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MTV IGGY Interview.
"Anurag Kashyap is easily the most exciting filmmaker we have in the country at the moment"
On why his happiest experiences have been with first time filmmakers: "testicular fortitude"
Why he admires Shah Rukh Khan (career management, not the acting!)
why Irfan Khan is superior to the actors of his generation, and so much more.
"'Bollywood' was pejorative which used to run down our industry. It's a measure of our combined idiocy, that we have embraced the term"
Link courtesy Ajit Sanzgiri
Also See: Naseer: Not Enjoying Films Anymore
More parts of the interview:
Thankfully, some things never change. Came across this recently. Naseer doesn't sound as bitter as he did in between, but is as frank and forthright as ever.
Inevitably, among other things, he's asked about Slumdog and says it was "a Cindrella story. The ethos were real.. the rest wasn’t. If they ever attempted a sequel to it and showed what happened to Jamal after he won, then that would be worth a watch," and speaks a bit about the Slumdog kids too.
It's the same irrepressible intelligence and sense of humour that shines through. Sample this:
Q: Kamal Haasan is remaking A Wednesday in Tamil and will be playing your part.
NS: Okay, but why just mine? (Laughs) He should be playing all the parts.
Later found out that NDTV also had "the first couple of the first wave of new Indian cinema" -- Ratna Pathak Shah and Naseeruddin Shah -- on their Bombay Talkies recently. As usual, ended up catching it on the web. Definitely worth a watch. He may say he's not enjoying films anymore, which is a pity, but he does still seem to be enjoying himself.
Some of the interesting things: Talking about the "new wave" of the 1970s films: "The problem with the 70s filmmakers was that they were making films on esoteric subjects that they did not know too much about".
The film-making, he says, just did not move on. It got stuck..."In 99% cases, their first film is their best," he says, and goes on to name Shyam [Benegal], Govind[Nihalini], Kundan [Shah], Ketan[Mehta], Saeed [Mirz], Sudhir[Mishra], Vinod [Vidhu Vinod Chopra in this category.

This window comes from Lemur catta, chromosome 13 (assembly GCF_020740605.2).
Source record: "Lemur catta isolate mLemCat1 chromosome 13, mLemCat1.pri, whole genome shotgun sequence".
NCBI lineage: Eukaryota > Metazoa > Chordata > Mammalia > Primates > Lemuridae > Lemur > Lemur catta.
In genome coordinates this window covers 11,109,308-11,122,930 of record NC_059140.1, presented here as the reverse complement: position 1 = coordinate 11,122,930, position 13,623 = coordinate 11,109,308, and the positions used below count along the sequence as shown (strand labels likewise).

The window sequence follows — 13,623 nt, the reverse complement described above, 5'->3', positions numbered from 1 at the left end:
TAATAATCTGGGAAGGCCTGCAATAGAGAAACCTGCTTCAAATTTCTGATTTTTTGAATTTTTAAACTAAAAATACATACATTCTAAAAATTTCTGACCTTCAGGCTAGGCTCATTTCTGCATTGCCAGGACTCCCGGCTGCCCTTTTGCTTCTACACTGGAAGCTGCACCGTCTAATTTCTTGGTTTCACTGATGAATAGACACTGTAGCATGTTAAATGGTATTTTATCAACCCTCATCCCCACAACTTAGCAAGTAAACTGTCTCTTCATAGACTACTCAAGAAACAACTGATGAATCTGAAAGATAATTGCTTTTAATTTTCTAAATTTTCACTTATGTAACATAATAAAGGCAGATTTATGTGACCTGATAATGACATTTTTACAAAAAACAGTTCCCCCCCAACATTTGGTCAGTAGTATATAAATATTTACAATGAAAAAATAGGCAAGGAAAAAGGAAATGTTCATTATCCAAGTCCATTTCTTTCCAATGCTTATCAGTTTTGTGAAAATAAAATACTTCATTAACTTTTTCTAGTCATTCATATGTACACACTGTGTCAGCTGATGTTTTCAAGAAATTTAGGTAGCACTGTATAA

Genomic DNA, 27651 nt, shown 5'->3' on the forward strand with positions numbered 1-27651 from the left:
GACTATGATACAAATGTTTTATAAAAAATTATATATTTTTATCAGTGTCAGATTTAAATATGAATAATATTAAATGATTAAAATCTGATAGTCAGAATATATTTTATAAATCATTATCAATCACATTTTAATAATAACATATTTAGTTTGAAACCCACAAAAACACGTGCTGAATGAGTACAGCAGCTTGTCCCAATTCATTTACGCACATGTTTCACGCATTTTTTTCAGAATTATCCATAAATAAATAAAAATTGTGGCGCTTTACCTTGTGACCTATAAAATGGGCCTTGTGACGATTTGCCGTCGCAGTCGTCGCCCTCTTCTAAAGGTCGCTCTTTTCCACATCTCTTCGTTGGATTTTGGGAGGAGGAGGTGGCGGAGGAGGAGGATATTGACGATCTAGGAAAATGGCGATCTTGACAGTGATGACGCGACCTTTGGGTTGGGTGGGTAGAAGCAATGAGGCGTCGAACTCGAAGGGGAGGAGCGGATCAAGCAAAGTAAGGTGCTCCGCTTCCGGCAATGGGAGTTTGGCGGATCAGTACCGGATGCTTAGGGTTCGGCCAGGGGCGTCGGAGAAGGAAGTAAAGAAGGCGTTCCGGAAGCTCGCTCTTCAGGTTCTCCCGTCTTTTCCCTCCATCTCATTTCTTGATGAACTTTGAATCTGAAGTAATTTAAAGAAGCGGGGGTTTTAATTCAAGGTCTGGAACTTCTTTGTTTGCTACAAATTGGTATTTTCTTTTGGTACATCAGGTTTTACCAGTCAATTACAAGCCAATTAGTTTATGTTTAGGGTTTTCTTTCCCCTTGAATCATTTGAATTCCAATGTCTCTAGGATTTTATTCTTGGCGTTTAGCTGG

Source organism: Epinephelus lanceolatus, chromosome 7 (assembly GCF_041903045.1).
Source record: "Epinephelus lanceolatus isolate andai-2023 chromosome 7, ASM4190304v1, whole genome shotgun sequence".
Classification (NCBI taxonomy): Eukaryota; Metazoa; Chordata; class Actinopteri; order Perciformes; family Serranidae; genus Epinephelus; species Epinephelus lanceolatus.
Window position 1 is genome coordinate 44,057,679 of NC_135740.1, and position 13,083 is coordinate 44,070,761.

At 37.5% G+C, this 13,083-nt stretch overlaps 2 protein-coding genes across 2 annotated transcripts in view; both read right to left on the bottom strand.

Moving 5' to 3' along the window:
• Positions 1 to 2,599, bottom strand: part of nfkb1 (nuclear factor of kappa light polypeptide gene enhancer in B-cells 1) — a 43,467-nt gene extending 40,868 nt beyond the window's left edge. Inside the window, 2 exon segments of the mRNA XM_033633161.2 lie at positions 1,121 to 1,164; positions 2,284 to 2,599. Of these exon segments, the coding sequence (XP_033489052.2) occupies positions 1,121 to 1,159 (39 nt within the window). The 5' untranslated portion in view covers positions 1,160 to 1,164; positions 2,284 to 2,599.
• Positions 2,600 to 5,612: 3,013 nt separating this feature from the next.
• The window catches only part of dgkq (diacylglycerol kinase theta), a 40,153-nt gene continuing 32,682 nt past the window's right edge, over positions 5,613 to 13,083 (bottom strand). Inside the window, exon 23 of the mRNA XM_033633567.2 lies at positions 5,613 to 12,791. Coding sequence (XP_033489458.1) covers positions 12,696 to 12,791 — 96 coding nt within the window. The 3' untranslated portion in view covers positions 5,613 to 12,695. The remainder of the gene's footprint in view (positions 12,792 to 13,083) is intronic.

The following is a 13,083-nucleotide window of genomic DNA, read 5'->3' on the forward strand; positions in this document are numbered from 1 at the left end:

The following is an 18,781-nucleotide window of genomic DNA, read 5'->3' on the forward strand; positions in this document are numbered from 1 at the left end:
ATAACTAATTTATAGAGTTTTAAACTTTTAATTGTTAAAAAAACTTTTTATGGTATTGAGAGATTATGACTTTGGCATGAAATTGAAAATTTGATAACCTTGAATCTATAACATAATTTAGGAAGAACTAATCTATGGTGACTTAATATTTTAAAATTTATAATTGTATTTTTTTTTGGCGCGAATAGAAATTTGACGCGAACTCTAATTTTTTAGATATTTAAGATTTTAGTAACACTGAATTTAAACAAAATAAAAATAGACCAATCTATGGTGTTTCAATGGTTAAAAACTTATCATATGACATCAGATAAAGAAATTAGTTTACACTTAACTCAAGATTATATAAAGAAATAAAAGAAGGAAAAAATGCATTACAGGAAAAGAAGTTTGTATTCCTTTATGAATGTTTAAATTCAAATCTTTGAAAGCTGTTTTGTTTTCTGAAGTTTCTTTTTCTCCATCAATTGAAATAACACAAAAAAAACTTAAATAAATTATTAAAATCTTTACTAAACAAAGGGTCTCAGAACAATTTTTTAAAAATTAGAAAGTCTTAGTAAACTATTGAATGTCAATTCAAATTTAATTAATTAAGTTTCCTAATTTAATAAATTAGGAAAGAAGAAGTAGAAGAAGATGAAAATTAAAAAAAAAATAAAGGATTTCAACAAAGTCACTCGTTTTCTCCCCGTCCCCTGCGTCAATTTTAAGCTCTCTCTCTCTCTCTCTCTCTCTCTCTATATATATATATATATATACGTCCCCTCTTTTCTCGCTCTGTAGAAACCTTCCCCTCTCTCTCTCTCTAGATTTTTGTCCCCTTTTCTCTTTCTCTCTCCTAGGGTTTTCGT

And then he pauses to add as an afterthought: "OK, not Vinod. Vinod is yet to make a good film,” while wife Ratna Pathak Shah shushes him -- but agrees with him overall. The couple are delightful together. When asked what was Vidhu Vinod Chopra's first film, he laughs and announces theatrically, "Sazaa-e-maut," and adds that it should be the title of [VVC's] autobiography as well.
But, ironically, after having declared that for most of these directors, their first film was their best, he says that the only films out of the whole lot of 1970s that he at all cares for -- "they are the only ones that would stand the test of time" -- are Manthan and Ardh Satya [both second films, of Shyam Benegal and Govind Nihalini respectively]
The interviewer, of course, did not pick on this, though Ratna Pathak Shah provided a perfect cue for it by adding that even Aditya Chopra did not make as good a film as Dilwale Dulhaniya...again but that of today's people she really is enthusiastic about Anurag [Kashyap] & Dibakar [Banerjee], both of whose second films are wonderful, she added ironically. I think she did mean the later films [unless she was talking about Black Friday for Anurag Kashyap] and that they have gone on to greater heights after their first film...
When asked to name his performances that are her favourites, she mentions Sparsh, Masoom, Monsoon Wedding, Jaane Bhi Do Yaaro, A Wednesday...and then adds, Bombay Boys which perhaps was his benefit as he agrees wholeheartedly. The couple are delightful together [She: 'Don't laugh at Tridev -- it ran our house for a long time']
Talking about Shyam Benegal, he say that even at the cost of hurting SB irreparably, he'd have to say that Manthan was SB's best film. And there is a very frank bit when he describes what happened between them: "I was a well-wisher till I was praising them. And...when I began criticising them, suddenly they said I was a traitor." Or words to that effect.
The biggest revelation for me was what he said about Khuda Ke Liye: "the most significant film i have done in my life...With all its flaws, I'd call it a great movie and not only for its last bit."
It is at the very end of the programme when he starts talking about how the film "connected very deeply" with him as he was "brought up in an orthodox muslim ghousehold" where an old maulana taught him, "muslims must do this, must do that...Islam is the best religion..everybody else is headed for hell...the earth is flat...".